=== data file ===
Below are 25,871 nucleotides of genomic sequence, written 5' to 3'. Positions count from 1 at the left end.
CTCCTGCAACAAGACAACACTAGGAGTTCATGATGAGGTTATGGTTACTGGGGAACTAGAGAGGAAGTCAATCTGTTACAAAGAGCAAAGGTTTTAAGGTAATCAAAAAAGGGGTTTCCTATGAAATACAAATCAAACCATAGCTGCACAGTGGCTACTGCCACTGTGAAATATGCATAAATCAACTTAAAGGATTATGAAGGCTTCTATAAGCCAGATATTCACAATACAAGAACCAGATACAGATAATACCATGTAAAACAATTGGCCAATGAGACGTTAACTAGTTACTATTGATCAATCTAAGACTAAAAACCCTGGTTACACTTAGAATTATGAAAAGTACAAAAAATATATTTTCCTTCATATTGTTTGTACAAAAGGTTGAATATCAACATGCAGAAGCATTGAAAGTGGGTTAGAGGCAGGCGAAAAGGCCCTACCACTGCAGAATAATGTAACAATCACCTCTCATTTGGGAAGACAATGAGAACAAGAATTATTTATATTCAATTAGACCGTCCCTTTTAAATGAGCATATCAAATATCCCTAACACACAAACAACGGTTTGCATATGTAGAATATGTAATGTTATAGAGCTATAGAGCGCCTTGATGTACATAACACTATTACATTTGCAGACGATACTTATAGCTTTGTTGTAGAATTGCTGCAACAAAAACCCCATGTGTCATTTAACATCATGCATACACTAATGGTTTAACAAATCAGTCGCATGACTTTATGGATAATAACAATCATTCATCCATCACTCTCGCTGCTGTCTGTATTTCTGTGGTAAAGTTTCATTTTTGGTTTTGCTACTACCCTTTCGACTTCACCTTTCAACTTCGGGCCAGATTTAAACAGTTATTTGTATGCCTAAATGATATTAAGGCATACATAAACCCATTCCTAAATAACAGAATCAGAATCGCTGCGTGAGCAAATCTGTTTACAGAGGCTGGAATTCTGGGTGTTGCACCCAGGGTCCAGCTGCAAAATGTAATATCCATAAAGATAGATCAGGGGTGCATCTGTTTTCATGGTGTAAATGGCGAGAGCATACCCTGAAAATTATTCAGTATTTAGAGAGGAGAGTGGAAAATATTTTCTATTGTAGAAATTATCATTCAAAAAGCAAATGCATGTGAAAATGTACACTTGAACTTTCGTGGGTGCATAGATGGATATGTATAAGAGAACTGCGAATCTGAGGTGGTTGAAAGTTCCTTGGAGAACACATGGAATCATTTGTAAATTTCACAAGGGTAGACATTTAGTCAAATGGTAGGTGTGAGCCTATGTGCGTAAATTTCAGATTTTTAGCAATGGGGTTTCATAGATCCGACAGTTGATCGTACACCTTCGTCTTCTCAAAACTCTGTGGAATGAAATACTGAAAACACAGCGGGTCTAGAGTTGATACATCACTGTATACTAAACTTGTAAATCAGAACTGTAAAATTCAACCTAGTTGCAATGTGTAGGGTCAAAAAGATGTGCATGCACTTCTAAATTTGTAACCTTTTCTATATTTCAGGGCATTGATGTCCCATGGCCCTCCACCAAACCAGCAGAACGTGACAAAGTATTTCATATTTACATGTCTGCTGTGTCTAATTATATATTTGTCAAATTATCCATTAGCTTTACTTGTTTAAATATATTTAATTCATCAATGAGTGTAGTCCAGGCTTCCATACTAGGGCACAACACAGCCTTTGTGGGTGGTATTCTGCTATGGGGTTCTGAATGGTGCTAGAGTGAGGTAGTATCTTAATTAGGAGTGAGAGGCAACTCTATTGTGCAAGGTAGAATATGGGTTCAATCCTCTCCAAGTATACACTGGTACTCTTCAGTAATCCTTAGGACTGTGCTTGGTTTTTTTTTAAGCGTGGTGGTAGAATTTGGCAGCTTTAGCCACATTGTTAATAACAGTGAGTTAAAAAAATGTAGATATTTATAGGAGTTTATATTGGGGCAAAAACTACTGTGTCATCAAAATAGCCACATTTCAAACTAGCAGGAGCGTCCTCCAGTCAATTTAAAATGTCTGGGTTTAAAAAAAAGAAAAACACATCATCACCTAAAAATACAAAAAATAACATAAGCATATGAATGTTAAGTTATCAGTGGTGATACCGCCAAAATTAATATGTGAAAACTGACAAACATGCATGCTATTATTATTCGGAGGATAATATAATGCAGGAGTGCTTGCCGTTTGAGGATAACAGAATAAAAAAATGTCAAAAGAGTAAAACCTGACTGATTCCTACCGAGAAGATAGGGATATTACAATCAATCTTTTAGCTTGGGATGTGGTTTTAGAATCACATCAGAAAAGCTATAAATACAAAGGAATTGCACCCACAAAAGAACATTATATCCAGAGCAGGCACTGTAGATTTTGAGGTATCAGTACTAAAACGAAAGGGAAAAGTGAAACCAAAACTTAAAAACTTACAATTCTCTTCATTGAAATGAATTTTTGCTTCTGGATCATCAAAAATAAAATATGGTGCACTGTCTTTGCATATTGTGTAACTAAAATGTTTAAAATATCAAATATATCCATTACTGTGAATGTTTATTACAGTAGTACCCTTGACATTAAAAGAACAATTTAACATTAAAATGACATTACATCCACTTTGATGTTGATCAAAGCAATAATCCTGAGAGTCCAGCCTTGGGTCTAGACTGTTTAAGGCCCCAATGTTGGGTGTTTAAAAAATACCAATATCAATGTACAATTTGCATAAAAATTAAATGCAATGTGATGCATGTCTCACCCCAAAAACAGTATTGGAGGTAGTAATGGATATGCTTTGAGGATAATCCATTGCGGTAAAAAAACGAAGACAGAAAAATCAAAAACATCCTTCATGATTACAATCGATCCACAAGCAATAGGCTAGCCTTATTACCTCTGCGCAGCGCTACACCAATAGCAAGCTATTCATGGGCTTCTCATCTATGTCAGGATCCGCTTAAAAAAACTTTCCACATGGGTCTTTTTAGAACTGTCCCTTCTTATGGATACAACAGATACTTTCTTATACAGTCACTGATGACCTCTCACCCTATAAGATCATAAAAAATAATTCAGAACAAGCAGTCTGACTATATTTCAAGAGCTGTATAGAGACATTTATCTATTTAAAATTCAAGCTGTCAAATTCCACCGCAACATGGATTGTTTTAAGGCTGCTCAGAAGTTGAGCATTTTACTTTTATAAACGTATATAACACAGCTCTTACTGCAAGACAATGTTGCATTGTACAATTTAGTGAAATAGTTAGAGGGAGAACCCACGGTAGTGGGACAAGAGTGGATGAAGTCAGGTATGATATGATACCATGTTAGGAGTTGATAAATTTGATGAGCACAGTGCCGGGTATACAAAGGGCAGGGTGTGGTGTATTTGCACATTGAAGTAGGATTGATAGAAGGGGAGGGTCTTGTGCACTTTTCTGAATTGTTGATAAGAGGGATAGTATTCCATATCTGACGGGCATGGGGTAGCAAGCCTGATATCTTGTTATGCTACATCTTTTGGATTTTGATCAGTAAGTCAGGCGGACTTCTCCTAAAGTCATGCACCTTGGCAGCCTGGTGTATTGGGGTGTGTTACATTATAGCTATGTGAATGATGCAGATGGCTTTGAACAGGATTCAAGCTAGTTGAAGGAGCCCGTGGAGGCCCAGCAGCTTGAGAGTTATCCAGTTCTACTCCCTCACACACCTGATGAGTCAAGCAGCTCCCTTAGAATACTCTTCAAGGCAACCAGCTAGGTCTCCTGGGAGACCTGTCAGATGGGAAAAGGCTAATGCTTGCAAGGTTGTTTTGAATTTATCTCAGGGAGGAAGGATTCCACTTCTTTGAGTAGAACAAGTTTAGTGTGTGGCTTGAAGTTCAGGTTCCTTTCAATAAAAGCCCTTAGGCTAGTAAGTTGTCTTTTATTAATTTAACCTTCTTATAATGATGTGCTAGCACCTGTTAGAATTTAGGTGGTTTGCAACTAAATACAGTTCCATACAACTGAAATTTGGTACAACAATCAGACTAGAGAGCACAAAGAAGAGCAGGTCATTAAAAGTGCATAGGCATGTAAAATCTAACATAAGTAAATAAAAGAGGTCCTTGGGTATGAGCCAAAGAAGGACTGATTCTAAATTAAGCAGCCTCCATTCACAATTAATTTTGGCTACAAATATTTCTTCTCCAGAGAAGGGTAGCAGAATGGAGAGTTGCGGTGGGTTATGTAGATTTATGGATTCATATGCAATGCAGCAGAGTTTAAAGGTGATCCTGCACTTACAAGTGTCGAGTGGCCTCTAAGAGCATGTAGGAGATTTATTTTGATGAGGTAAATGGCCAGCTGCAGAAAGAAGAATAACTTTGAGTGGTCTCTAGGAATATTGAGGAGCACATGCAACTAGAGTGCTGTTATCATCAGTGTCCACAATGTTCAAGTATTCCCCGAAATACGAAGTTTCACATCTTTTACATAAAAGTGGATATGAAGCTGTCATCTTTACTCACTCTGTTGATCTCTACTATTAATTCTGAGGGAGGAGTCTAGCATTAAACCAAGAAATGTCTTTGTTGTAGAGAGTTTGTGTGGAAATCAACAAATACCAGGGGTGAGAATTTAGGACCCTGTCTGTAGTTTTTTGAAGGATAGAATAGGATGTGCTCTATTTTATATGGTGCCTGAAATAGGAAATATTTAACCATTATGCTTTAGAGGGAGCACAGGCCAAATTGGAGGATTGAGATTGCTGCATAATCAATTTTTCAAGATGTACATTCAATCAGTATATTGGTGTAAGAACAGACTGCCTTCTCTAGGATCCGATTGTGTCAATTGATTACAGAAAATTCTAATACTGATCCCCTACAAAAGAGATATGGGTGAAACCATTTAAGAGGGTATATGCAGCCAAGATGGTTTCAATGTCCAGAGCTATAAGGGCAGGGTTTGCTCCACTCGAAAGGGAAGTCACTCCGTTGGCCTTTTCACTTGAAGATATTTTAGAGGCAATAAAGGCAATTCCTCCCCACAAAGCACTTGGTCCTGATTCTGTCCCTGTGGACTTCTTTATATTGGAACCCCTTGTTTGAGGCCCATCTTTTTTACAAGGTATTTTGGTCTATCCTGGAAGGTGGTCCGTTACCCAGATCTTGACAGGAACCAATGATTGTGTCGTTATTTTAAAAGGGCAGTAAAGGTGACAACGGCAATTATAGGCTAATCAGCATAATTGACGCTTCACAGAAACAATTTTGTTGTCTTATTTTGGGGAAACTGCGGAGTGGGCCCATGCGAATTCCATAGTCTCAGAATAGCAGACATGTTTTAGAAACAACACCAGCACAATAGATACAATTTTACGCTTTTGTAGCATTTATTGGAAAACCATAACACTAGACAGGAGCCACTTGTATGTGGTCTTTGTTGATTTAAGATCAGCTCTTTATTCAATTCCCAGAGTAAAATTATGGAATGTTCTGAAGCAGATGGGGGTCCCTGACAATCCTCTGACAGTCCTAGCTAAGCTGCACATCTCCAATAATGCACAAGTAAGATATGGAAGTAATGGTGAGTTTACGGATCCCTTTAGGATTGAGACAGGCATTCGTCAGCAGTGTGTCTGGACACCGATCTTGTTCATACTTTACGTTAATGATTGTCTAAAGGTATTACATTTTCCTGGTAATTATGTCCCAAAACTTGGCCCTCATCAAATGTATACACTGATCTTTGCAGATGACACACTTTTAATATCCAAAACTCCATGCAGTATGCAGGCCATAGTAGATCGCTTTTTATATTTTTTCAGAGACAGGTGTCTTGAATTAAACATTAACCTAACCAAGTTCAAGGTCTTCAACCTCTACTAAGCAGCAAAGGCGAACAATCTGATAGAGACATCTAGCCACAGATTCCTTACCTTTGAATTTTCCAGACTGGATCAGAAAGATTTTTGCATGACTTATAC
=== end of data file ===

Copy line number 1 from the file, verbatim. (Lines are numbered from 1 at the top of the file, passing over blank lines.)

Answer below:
Below are 25,871 nucleotides of genomic sequence, written 5' to 3'. Positions count from 1 at the left end.